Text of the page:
HISTORY OF THE HURTWOOD
The first surprise is that the name Hurtwood may not derive – as is generally believed – from the hurts (the local name for wild blueberries) whose bushes carpet the woods and hills, but from the Old English word ‘ceart’ or ‘churt’ meaning a rough common overrun with gorse, broom and bracken.
The second surprise is that although The Hurtwood is the largest area of commonland in Surrey, it is still privately owned. Most of it lies within two of the ancient manors that make up the Shere Manor Estate – the Manor of Gomshall Towerhill and part the Manor of ‘Shire cum Vacherie et Cranley’, which was given to Sir Reginald Bray by Henry VII over 500 years ago and has remained in the ownership of the Bray family ever since.
Legend has it that the knight found Richard III’s crown in a thorn bush after his defeat at Bosworth Field and he presented the symbolic trophy to Henry. The manors were his reward. The parts of the Hurtwood at Albury, Blackheath and Farley Heath lie within the Albury Estate, which is owned by the Duke of Northumberland. By a twist of historical fate, the summit of Holmbury Hill, with the hillfort and Bray family memorial cairn, is part of the Ockley Estate.
There had been Gypsies on the common for generations. While numbers were limited, they lived in harmony with the woodland and with their village neighbours. But increased numbers led to pressure on the land and Reggie Bray allowed a maximum of 100 to stay in what became known as ‘the camp’. He issued a five shilling (25p) licence to each head of a family, allowing them to stay provided they behaved and disposed of their rubbish.
Local Cranleigh people worked to help educate the gypsy children and in 1926 Surrey County Council founded the first gypsy school in England near Wickets Well, due north of Jelley’s Hollow, in what is now part of Winterfold Forest. It had around 70 children.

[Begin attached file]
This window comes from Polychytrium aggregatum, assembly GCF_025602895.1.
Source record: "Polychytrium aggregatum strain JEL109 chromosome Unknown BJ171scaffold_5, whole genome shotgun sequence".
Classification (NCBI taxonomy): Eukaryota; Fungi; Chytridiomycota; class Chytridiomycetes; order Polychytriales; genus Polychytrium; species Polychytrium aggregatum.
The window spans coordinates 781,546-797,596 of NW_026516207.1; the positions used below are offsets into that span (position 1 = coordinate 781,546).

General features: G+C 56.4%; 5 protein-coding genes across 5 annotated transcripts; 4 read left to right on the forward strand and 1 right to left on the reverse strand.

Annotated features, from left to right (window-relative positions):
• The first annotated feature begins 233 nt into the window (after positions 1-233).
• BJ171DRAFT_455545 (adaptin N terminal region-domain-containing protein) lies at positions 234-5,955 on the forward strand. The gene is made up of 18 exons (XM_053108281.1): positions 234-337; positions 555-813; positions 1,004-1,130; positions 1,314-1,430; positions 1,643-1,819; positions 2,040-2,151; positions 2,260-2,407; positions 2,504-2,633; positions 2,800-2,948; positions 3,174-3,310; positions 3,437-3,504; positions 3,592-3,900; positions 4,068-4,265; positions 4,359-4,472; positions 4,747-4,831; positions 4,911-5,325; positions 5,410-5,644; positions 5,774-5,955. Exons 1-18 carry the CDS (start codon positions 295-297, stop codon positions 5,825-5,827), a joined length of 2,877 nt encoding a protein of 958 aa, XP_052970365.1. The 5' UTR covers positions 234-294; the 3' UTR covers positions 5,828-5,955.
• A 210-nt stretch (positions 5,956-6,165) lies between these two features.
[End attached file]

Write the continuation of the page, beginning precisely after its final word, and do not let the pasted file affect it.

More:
Hurtwood cottagers from the early 20th century recall the gypsies of Peaslake and Holmbury as friendly folk. These were the settled gypsies, but the sheer number of travellers moving into The Hurtwood after the war created real problems, causing the landowners led by Reggie Bray, to form a committee – the HurtwoodControl – to organise a patrol of the common. A retired policeman was the first Hurtwood Ranger employed to keep things under control. The Hurtwood Control was enthusiastically supported and helped maintain conditions in the Hurtwood. However an article in Cranleigh Afternoon Women’s Institute’s scrapbook in 1949 begins:
“A line of larches defines the boundary between the Manors of Shere and Albury. The Ranger of the Shere Manor would chase travellers off the common and they would go through the larches and be safe on the Albury side. The Albury ranger would chase them away and they would mover their camp back through the larches to the Shere side and so it went on.”
More than 90 years ago, Reggie Bray granted the public a ‘right to roam’ on The Hurtwood – one of the first estates in England to do so, thereby setting a pioneering example of a landowner welcoming the public on to his land and finding a way of working with the public that would benefit both the land and the people. The way to achieve this infinitely desirable goal was to create Hurtwood Control.
THE HURTWOOD CONTROL
Why Control? It sounds so fierce (this is why the Hurtwood Control was reorganised by its supporters at the turn of the century to become a recognised charity called \’Friends of the Hurtwood\’) but in the early 1920s ‘control’ was what The Hurtwood most urgently needed, to address the three issues of travellers, motorists and fire. All three came to a head after the First World War. First to be addressed were the travellers.
THE DOMESDAY SURVEY
The Hurtwood given to Sir Reginald Bray in 1485 was probably deciduous forest as the Scots pine was not introduced until the 18th century. The Domesday survey described the manor as ‘as much woodland as produced to the Lord’s share 50 fat swine’ and it was the movement of pigs across the hills down to the forests of the Weald that produced many of the deep ‘sunken lanes’ so typical of Surrey.